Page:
When Danny Glover, in the first "Lethal Weapon" movie, met his new partner, he said "I'm too old for this sh*t." He was on the floor when he uttered those words, Mel Gibson's boot on his chest, after Glover tried to disarm him in the mistaken belief he was a gun-toting miscreant in the squad room.

I don't know how many times I've said this myself. I stepped up the mantra when I turned 60 last April, and since the year rolled over, I have been saying it like an endless recitation of Hail Marys, without the rosary beads. We all thought 2021 couldn't be much worse than 2020. We were wrong. But that's not just because of rioting ruffians at the U.S. Capitol. It's also because the older I get, the harder it is to remember everything I need to do. Like Neville Longbottom of "Harry Potter" fame when he received a Remembrall from his gran, it doesn't do much good to have a talisman reminding you that you've forgotten something, if you can't remember what you've forgotten.

My husband, in a moment of either generosity or sympathy, said the problem isn't that I'm becoming forgetful; it's that I have too much on my plate. He may be right, since as far as work is concerned, I have more on my plate than ever, but what would he know? He's been forgetful ever since I met him in 1981. The difference between the two of us is that when he's misplaced something, he always insists "someone else" must have moved the object in question.

Since I'm the only human in the house, he obviously is referring to me, because the whitecat - long of tooth, like his people - doesn't have the opposable thumbs required to pick up things and move them. The cat has been known to send a pointed message by moving his water bowl into the line of traffic when it's nearly empty, or to carry things like dying mice in his mouth, but I've never seen him move a set of keys or a pair of sunglasses using either method.

Lately, Chris has picked up the peculiar habit of saying I must have "hidden it" from him by "covering it up" to where he can't see it, much like the aforementioned whitecat covers up his business in the litterbox. This could suggest the onset of senility for my husband; I keep meaning to suggest that, but I always forget to do so when the allegations begin.

There came a point about five years ago when every day, on his way to work in Tulsa, Chris forgot something he couldn't do without, and usually didn't realize it until he was halfway there. So I tacked a note on the inside of the door: "Have you forgotten your...?" and then had bullet points: "wallet, watch, belt, sunglasses, eyeglasses, cell phone, coffee." I didn't bother with keys, because I didn't think he'd just sit outside in the car, puzzling over what he was missing. Eventually, I stopped bothering because he forgot to read the note.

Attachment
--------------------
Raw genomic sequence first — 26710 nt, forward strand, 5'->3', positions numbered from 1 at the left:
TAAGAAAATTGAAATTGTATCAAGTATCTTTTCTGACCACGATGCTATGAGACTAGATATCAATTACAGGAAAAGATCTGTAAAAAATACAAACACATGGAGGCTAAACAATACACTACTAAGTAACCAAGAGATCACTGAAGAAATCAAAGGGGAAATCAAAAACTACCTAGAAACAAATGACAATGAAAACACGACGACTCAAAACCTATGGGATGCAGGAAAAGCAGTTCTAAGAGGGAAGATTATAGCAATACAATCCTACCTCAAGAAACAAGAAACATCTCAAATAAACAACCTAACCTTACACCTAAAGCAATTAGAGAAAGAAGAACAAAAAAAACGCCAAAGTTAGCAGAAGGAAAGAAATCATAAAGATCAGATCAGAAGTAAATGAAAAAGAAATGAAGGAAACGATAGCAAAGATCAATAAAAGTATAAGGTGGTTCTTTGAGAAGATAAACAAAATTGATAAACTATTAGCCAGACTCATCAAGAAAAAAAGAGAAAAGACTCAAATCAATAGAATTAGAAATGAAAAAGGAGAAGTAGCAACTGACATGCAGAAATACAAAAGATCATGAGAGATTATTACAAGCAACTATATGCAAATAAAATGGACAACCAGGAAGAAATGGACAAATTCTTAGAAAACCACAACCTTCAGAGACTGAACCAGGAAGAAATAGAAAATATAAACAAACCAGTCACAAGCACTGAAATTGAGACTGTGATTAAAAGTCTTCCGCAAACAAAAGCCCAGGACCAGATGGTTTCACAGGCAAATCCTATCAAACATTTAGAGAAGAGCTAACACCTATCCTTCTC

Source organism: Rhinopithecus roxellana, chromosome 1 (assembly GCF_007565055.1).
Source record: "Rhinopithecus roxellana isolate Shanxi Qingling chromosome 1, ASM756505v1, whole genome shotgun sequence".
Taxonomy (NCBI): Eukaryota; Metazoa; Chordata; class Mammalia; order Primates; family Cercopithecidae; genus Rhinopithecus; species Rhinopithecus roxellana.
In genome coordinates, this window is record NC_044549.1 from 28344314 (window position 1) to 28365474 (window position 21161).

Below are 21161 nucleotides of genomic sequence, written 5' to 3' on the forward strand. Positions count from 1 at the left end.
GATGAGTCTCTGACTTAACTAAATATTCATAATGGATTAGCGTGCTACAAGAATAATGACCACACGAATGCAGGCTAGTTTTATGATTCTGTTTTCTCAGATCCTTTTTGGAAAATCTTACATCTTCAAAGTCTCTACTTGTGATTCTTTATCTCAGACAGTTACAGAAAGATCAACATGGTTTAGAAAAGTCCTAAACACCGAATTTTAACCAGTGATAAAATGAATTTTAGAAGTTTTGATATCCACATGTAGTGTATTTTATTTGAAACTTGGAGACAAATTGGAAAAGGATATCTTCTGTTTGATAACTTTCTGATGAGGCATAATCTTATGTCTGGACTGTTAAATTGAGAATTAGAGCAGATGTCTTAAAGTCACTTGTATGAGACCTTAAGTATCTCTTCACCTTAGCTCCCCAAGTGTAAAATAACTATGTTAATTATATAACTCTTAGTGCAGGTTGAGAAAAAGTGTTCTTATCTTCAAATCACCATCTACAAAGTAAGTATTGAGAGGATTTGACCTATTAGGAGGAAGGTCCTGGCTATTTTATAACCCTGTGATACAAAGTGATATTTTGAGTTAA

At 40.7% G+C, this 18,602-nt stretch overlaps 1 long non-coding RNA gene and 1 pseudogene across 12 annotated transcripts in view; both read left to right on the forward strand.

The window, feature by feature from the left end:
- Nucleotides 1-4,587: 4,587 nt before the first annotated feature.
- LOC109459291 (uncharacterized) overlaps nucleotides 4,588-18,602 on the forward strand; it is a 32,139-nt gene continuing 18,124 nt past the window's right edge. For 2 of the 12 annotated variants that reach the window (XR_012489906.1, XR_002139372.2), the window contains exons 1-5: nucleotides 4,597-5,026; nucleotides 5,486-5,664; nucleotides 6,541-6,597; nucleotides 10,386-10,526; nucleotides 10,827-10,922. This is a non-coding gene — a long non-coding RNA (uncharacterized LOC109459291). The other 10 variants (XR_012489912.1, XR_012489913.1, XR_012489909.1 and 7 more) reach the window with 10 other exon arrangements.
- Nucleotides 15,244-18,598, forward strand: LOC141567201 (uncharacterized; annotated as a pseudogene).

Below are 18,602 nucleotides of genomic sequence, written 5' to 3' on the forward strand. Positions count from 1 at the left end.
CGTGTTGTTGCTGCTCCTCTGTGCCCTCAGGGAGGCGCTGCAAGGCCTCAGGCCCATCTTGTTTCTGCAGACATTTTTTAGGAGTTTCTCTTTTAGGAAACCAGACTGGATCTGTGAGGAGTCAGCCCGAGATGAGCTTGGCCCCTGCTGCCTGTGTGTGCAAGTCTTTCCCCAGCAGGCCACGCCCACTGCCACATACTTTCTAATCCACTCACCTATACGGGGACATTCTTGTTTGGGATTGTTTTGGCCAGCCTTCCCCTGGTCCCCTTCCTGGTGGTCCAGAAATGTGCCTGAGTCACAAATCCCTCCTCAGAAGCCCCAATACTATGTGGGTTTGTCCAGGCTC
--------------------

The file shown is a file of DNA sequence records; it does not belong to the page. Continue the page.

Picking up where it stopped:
When we go somewhere, either alone or together, it's almost a sure bet one of us will have to return to the house after the doors have been locked, the alarm set and the engine running. On one occasion, he had to go back three times, and on the third pass, I went with him. I left the door to the truck open, and he groused about it. I pointed out that in the brief moment we were gone, it's unlikely someone would happen along and rip off the empty water bottles, food wrappers and neck pillow, but he insisted a raccoon might get inside. I retorted that it would have to take a running jump, because I almost need a ladder myself to get in, and there's nothing in there a 'coon might want.

It's gotten worse, and I've about given up on notes, since - as I said earlier, I think - you have to remember to look at them before they do any good. So I've taken to mumbling to myself. On days I plan to swim at NSU, considerably more mumbling is required. I wear my suit under my clothes so I won't forget that, the most important component. Driving the distance back home to retrieve an item cuts my swim time by 45 minutes, thus making it not worth the effort.

"Swim cap? My hair's too long to swim without it. Water bottle? I don't want to pay for water at The Fit, which is expensive, and if all they have is flavored, I'll gross out. Bra and panties? I don't want to go to work commando, although since I'm usually the only one in the newsroom these days, it isn't so much a problem if I have on a floppy shirt and pants, but if I'm wearing a short dress or flimsy blouse, um, no way. Shampoo and soap? Not as bad, but I'll smell like chlorine all day. Towel? That's going to cost NSU a lot of paper."

More mumbling: "Purse? Best not go a mile over the limit, and hope I haven't forgotten a bill is due today. Coffee? I'll have to pay for caffeine, and Chris will get mad because he took the trouble to make it. Glasses? I can't see to edit copy. Did I turn off the bedroom alarm? If not, it will beep all day and freak out the cat. Did I turn on the burglar alarm? If not, someone might break in and take some of our worthless junk, and be so mad at the poor haul they'll burn down the house. Speaking of which, I didn't leave the oven on last night, did I? Will the Christmas tree lights cause a fire?"

There has been some improvement. I used to lock myself out of my vehicle occasionally at The Fit, and someone from work would have to pick me up. If I pulled that stunt now, I'd have to walk to the office, because everyone who might help me out is working from home. And now I have to remember to bring a mask.

I've come to the conclusion that I'm too old to be old, but not quite old enough to be too old, or worse yet, moving on to another dimension. If that makes any sense. Wait, what was I talking about? Never mind...

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